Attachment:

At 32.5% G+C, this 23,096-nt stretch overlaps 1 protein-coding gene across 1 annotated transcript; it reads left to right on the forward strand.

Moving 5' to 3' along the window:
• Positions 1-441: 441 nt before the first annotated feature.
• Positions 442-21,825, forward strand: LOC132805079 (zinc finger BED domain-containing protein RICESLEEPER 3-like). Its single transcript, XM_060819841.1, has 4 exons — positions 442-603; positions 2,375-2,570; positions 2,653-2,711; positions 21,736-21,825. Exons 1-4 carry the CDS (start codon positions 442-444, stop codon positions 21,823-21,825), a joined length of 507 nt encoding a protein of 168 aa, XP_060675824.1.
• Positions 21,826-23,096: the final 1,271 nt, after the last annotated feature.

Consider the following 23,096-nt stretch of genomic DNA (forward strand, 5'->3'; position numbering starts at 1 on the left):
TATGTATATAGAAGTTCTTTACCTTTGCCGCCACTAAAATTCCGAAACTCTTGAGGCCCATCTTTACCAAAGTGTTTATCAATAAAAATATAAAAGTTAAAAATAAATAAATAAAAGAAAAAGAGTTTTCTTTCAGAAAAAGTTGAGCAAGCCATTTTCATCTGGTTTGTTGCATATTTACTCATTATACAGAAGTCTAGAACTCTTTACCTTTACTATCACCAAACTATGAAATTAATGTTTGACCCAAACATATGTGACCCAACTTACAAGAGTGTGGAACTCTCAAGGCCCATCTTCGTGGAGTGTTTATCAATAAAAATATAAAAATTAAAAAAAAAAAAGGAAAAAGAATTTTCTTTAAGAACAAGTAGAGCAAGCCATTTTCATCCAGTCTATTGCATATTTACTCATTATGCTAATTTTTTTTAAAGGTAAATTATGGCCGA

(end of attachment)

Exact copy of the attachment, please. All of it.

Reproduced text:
At 32.5% G+C, this 23,096-nt stretch overlaps 1 protein-coding gene across 1 annotated transcript; it reads left to right on the forward strand.

Moving 5' to 3' along the window:
• Positions 1-441: 441 nt before the first annotated feature.
• Positions 442-21,825, forward strand: LOC132805079 (zinc finger BED domain-containing protein RICESLEEPER 3-like). Its single transcript, XM_060819841.1, has 4 exons — positions 442-603; positions 2,375-2,570; positions 2,653-2,711; positions 21,736-21,825. Exons 1-4 carry the CDS (start codon positions 442-444, stop codon positions 21,823-21,825), a joined length of 507 nt encoding a protein of 168 aa, XP_060675824.1.
• Positions 21,826-23,096: the final 1,271 nt, after the last annotated feature.

Consider the following 23,096-nt stretch of genomic DNA (forward strand, 5'->3'; position numbering starts at 1 on the left):
TATGTATATAGAAGTTCTTTACCTTTGCCGCCACTAAAATTCCGAAACTCTTGAGGCCCATCTTTACCAAAGTGTTTATCAATAAAAATATAAAAGTTAAAAATAAATAAATAAAAGAAAAAGAGTTTTCTTTCAGAAAAAGTTGAGCAAGCCATTTTCATCTGGTTTGTTGCATATTTACTCATTATACAGAAGTCTAGAACTCTTTACCTTTACTATCACCAAACTATGAAATTAATGTTTGACCCAAACATATGTGACCCAACTTACAAGAGTGTGGAACTCTCAAGGCCCATCTTCGTGGAGTGTTTATCAATAAAAATATAAAAATTAAAAAAAAAAAAGGAAAAAGAATTTTCTTTAAGAACAAGTAGAGCAAGCCATTTTCATCCAGTCTATTGCATATTTACTCATTATGCTAATTTTTTTTAAAGGTAAATTATGGCCGA